I completely agree on the point of the sanity meter. I found it incredibly annoying and not immersive at all, the same for Daniel falling over and backing up without any player input. MFP gave me full control and I loved it.
I pointed out several times the fact that i feel much more immerse where i'm the one feeling something when i want and not when the game tells me, at first it's interesting and creep, but it become annoying on the long run and after a couple of hour i won't even bother to dark or sanity as i remember him never falled over after a while, no matter how insane he's, so why even bother using the lamp when i can see even better in the dark with the cat-eye vision?
People went all mad when they removed that features, without thinking how really they where usefull or how much they really gave to them, so they went in the "Where there, why here not? So it's worse and i must hate it" state without even trying to see the game for what it is in their own.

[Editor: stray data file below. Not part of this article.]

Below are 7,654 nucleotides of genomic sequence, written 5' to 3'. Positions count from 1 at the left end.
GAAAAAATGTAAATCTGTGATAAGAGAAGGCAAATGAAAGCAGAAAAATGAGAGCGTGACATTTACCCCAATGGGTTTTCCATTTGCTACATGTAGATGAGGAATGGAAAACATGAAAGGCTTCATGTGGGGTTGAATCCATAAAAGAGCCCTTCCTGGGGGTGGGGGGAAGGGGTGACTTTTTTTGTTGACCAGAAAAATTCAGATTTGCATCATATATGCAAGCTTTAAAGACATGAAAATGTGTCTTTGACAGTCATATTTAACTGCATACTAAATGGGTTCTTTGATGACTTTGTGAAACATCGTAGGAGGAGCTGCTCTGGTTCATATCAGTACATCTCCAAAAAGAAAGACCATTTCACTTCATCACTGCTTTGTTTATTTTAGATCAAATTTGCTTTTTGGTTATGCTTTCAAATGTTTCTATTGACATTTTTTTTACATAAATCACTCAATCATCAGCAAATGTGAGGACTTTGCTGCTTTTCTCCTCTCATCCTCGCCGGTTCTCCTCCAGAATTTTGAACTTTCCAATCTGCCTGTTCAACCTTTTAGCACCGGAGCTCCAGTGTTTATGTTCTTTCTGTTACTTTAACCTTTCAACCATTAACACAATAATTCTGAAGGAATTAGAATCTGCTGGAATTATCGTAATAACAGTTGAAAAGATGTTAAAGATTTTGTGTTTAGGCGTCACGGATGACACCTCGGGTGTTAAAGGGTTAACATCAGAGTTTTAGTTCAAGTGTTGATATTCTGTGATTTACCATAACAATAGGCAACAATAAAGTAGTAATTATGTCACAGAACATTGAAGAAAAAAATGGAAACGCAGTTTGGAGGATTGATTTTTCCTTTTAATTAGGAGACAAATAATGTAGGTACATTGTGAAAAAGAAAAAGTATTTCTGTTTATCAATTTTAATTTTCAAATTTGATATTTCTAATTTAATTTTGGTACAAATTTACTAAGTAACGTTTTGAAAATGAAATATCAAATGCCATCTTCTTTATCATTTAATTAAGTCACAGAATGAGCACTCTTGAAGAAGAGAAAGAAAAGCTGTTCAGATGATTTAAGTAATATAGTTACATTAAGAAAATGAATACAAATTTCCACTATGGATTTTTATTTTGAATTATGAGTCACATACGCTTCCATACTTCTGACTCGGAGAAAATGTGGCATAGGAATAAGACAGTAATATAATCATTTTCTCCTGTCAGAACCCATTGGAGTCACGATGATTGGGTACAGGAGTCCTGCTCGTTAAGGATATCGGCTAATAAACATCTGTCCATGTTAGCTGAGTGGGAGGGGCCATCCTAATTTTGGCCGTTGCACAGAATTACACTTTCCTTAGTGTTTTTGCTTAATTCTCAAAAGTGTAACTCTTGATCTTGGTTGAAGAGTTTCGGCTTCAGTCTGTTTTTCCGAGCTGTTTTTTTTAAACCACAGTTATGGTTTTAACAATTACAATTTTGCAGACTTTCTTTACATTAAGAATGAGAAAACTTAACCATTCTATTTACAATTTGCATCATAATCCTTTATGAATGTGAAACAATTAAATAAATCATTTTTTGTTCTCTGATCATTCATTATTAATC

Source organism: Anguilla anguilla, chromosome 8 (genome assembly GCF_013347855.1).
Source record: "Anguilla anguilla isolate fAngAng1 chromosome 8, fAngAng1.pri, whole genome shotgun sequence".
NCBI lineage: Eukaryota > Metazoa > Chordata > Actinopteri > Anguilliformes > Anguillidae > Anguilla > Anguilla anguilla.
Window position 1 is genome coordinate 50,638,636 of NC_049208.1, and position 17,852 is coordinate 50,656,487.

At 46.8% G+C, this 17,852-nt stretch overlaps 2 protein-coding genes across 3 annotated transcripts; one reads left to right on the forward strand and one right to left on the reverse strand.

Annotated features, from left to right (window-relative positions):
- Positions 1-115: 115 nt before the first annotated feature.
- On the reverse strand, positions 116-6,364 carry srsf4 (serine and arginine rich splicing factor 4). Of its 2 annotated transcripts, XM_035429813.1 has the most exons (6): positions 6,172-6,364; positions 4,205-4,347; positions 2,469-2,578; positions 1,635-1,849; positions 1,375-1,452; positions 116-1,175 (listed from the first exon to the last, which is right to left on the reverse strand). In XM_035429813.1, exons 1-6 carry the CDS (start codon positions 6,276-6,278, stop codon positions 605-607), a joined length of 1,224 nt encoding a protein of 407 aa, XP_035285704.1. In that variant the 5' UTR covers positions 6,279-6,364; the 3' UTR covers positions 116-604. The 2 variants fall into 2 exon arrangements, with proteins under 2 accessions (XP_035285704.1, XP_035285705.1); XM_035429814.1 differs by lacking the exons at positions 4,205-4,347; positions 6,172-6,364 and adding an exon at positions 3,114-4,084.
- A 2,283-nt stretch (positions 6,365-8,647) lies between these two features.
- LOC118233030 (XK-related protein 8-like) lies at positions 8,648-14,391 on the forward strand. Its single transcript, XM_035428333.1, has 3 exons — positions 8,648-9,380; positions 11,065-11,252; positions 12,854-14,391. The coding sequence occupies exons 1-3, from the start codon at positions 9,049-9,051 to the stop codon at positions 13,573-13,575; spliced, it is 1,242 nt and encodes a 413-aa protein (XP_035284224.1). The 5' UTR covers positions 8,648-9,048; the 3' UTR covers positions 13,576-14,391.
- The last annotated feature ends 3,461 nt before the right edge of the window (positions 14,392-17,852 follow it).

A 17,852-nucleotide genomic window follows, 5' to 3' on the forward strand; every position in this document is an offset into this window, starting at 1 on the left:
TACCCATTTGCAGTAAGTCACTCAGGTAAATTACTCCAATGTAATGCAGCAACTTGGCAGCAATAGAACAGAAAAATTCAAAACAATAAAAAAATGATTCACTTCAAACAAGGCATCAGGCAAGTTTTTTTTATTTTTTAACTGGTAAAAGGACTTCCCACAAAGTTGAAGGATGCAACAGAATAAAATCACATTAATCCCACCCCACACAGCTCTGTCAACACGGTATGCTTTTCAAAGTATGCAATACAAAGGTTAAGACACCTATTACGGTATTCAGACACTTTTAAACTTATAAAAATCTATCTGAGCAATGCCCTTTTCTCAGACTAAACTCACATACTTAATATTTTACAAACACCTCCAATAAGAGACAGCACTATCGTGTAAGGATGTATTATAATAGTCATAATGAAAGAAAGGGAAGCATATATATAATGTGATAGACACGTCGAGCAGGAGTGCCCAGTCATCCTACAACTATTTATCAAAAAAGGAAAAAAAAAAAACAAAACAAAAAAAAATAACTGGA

And i'm glad too, as much i love The Dark Descent, but if had to play the same thing again i'd rather play The Dark Descent or some custom stories.
At the end it's all a matter of tastes, i like both in their own way, but compared A Machine for Pigs gave me much more, even out of the game. I'm still thinking at it and making thoughts. The Dark Descent it's remembered for it's scary parts, but nothing more (it's a bit sad but if you look carefully there's not much more to talk about, the story is good but too cloudy near the end ad after the end there's so little left) Machine touched some inner nerves that Dark Descent didn't.
Ostatnio edytowany przez: illgib; 2 Gru, 2013 - 14:28
Redvolver 3 Gru, 2013 - 23:56 
IMHO The Chinese Room should start writing books intead of making games, because, always IMHO, theyr storyes are at the state of masterpiece, but gameplay always suck
Oddbot 4 Gru, 2013 - 20:42 
It's absolutely alright to express discontent against something you don't like. This isn't directed to people who voice their disagreement, but to those who constantly ask The Chinese Room to do like other companies. Stop asking for uniformity and standards in gaming. If a game doesn't appeal to you, don't play it, sequel or no sequel. The developper will lose money from unrealised sales, which isn't a bad thing in itself. The Chinese Room has an audiance that really appreciate what they do. They are under a budget with a small team that can't do everything at a given cost. They put extra effort in polishing writing, acting, atmosphere and music score, among other things.